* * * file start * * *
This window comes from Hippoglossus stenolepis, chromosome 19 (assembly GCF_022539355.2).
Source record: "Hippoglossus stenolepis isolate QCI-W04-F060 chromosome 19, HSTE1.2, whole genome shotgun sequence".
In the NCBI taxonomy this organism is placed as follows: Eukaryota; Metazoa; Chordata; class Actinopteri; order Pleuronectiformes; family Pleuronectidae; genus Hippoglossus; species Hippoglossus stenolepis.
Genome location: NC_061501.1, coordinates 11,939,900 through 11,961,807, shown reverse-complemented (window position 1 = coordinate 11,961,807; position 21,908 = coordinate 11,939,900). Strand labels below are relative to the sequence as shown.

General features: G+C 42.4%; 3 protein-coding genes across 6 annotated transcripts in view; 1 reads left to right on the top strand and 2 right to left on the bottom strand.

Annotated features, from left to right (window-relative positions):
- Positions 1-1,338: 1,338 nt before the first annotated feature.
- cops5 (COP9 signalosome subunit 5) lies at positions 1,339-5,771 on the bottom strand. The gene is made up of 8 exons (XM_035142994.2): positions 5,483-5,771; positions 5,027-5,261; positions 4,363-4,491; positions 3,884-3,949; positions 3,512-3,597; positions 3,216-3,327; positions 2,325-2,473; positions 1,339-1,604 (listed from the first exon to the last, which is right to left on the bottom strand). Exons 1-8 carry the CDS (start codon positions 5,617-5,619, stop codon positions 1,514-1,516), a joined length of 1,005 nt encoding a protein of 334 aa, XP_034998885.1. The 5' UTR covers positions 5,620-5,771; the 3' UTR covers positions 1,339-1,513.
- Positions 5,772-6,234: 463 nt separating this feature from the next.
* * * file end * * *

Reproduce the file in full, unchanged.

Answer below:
This window comes from Hippoglossus stenolepis, chromosome 19 (assembly GCF_022539355.2).
Source record: "Hippoglossus stenolepis isolate QCI-W04-F060 chromosome 19, HSTE1.2, whole genome shotgun sequence".
In the NCBI taxonomy this organism is placed as follows: Eukaryota; Metazoa; Chordata; class Actinopteri; order Pleuronectiformes; family Pleuronectidae; genus Hippoglossus; species Hippoglossus stenolepis.
Genome location: NC_061501.1, coordinates 11,939,900 through 11,961,807, shown reverse-complemented (window position 1 = coordinate 11,961,807; position 21,908 = coordinate 11,939,900). Strand labels below are relative to the sequence as shown.

General features: G+C 42.4%; 3 protein-coding genes across 6 annotated transcripts in view; 1 reads left to right on the top strand and 2 right to left on the bottom strand.

Annotated features, from left to right (window-relative positions):
- Positions 1-1,338: 1,338 nt before the first annotated feature.
- cops5 (COP9 signalosome subunit 5) lies at positions 1,339-5,771 on the bottom strand. The gene is made up of 8 exons (XM_035142994.2): positions 5,483-5,771; positions 5,027-5,261; positions 4,363-4,491; positions 3,884-3,949; positions 3,512-3,597; positions 3,216-3,327; positions 2,325-2,473; positions 1,339-1,604 (listed from the first exon to the last, which is right to left on the bottom strand). Exons 1-8 carry the CDS (start codon positions 5,617-5,619, stop codon positions 1,514-1,516), a joined length of 1,005 nt encoding a protein of 334 aa, XP_034998885.1. The 5' UTR covers positions 5,620-5,771; the 3' UTR covers positions 1,339-1,513.
- Positions 5,772-6,234: 463 nt separating this feature from the next.